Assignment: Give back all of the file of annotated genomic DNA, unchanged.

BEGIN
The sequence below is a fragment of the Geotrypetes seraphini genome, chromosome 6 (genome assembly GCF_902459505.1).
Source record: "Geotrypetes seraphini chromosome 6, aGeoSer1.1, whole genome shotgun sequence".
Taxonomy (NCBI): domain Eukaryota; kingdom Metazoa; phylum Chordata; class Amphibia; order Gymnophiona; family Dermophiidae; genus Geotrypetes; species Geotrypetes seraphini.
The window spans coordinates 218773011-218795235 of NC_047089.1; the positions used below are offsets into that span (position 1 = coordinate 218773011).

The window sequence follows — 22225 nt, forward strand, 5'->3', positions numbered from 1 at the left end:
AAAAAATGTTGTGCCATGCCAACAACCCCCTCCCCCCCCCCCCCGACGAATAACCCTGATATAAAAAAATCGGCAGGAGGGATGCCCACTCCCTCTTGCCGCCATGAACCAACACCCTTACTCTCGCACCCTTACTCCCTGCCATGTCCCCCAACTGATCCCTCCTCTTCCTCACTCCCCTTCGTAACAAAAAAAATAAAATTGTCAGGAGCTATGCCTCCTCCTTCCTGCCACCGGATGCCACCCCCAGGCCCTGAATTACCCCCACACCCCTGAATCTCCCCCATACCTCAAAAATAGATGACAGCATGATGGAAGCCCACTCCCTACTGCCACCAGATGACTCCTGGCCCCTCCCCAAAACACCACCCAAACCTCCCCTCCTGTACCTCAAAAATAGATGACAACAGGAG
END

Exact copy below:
The sequence below is a fragment of the Geotrypetes seraphini genome, chromosome 6 (genome assembly GCF_902459505.1).
Source record: "Geotrypetes seraphini chromosome 6, aGeoSer1.1, whole genome shotgun sequence".
Taxonomy (NCBI): domain Eukaryota; kingdom Metazoa; phylum Chordata; class Amphibia; order Gymnophiona; family Dermophiidae; genus Geotrypetes; species Geotrypetes seraphini.
The window spans coordinates 218773011-218795235 of NC_047089.1; the positions used below are offsets into that span (position 1 = coordinate 218773011).

The window sequence follows — 22225 nt, forward strand, 5'->3', positions numbered from 1 at the left end:
AAAAAATGTTGTGCCATGCCAACAACCCCCTCCCCCCCCCCCCCGACGAATAACCCTGATATAAAAAAATCGGCAGGAGGGATGCCCACTCCCTCTTGCCGCCATGAACCAACACCCTTACTCTCGCACCCTTACTCCCTGCCATGTCCCCCAACTGATCCCTCCTCTTCCTCACTCCCCTTCGTAACAAAAAAAATAAAATTGTCAGGAGCTATGCCTCCTCCTTCCTGCCACCGGATGCCACCCCCAGGCCCTGAATTACCCCCACACCCCTGAATCTCCCCCATACCTCAAAAATAGATGACAGCATGATGGAAGCCCACTCCCTACTGCCACCAGATGACTCCTGGCCCCTCCCCAAAACACCACCCAAACCTCCCCTCCTGTACCTCAAAAATAGATGACAACAGGAG